Apparently in the old Soviet Socialist Republics it was of utmost importance for the people to have access to public parks.

The reporter from Chechnya noted that since converting over to capitalism the quality of life had deteriorated noticeably in her home country. For her, seeing the homeless being fed while bankers raked in this year’s round of bonuses was a distressing talisman of what the future held for her home county under the capitalist system.

The decision about how to play the material we had gathered on the Christmas weekend will be emblematic of the same choice to be made for all of 2012.

Should the World’s Laziest Journalist go off to Iowa, spend precious funds from the bank account to run around like a puppy chasing his own tail, and be shut out from access to knowledgeable sources, and maybe even apply for credentials to cover the Republican National Convention?

It’s a bit annoying to deal with the Republicans who say that they will let the general assembly in Tampa Bay next summer decided what the platform will be and that no one speaks on behalf of their group because they all will have a say in the denouement for the quest for a candidate.

Isn’t equivocating and sidestepping questions rather tedious and boring if you are not the media superstar being paid to have an orgasm over a non-denial denial?

If the Mayan Calendar is correct and the world is going to end next year, why bother worrying about an audience? Why not (to use another phrase from another Waylon Jennings song) be like the people in Texas and go out and live for all it’s worth?

The odd thing about 2012 already is that none of the highly paid mainstream media journalists seem to really care about who will get the Republican nomination. The use of highly accurate exit polls has been abandoned in the USA. They still use them in Europe. Have you seen any polls of top ranking influential Republicans about the most likely pick?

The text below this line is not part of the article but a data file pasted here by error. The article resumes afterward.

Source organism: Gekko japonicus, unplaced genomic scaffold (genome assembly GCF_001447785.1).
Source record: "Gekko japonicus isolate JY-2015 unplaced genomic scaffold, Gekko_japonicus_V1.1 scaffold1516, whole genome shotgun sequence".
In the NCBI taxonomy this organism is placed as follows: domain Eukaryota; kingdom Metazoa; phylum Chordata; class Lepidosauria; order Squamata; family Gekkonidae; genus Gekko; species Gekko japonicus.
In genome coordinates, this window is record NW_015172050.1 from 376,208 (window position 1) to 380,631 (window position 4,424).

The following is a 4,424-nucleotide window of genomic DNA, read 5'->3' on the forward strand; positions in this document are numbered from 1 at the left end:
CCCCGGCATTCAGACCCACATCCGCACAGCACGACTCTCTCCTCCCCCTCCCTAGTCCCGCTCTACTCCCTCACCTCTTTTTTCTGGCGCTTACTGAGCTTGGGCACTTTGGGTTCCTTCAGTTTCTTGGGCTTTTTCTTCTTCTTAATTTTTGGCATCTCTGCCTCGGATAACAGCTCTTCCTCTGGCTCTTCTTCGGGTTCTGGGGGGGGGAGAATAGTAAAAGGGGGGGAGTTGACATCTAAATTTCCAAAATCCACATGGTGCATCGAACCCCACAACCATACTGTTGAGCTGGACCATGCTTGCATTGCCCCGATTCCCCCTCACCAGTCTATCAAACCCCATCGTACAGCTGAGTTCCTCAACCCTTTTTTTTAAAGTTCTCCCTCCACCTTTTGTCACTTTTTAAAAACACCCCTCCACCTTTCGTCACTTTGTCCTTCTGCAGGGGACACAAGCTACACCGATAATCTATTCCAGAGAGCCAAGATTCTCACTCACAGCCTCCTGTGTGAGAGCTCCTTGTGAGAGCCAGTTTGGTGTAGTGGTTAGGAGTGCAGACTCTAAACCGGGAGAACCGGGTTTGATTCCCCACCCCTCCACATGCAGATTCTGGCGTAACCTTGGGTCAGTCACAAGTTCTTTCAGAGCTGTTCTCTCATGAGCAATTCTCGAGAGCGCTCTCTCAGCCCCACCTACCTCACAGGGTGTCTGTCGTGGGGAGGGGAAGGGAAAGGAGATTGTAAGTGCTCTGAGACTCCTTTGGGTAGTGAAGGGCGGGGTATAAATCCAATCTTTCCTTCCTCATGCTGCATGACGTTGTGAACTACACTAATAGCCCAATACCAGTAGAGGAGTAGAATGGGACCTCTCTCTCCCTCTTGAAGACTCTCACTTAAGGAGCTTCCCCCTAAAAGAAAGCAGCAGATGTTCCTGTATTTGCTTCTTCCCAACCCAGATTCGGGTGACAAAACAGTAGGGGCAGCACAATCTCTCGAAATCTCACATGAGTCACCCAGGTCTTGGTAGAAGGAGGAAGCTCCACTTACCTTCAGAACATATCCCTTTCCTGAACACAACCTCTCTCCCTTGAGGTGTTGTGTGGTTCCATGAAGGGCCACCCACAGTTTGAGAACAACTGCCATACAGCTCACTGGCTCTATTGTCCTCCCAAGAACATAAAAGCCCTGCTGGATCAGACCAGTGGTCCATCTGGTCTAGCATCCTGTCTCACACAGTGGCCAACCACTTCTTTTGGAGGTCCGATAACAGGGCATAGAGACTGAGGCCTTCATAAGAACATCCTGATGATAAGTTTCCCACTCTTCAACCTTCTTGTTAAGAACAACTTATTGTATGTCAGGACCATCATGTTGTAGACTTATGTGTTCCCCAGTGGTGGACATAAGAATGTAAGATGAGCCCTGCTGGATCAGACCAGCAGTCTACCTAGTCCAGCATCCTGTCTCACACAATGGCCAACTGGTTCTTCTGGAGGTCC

They all seem more concerned with portraying the selection process as being up for grabs. What happened to the old “confidential sources tell us” style of heads-up journalism? If the stage is set for a dramatic “no one saw it coming” development as the climax of the Republican convention, what’s not to love about a JEB Bush nomination?

Bernard DeVoto, in the first chapter of his book “The Year of Decision 1846,” (on page 4) wrote: “A moment of time holds in solution ingredients which might combine in any of several or many ways, and then another moment precipitates out of the possible the at last determined thing. The limb of a tree grows to a foreordained shape in response to forces determined by nature’s equilibriums, but the affairs of nations are shaped by the actions of men, and sometimes, looking back, we can understand which actions were decisive.”

Now, the disk jockey will play “Just Keep Walkin,’” and Duane Eddy’s “Forty Miles of Bad Road,” and then do what Rev. Dan can’t do and play Elvis’s “Old Shep.” We have to go find a scoop. Have a “hail thane of Cawdor” type week.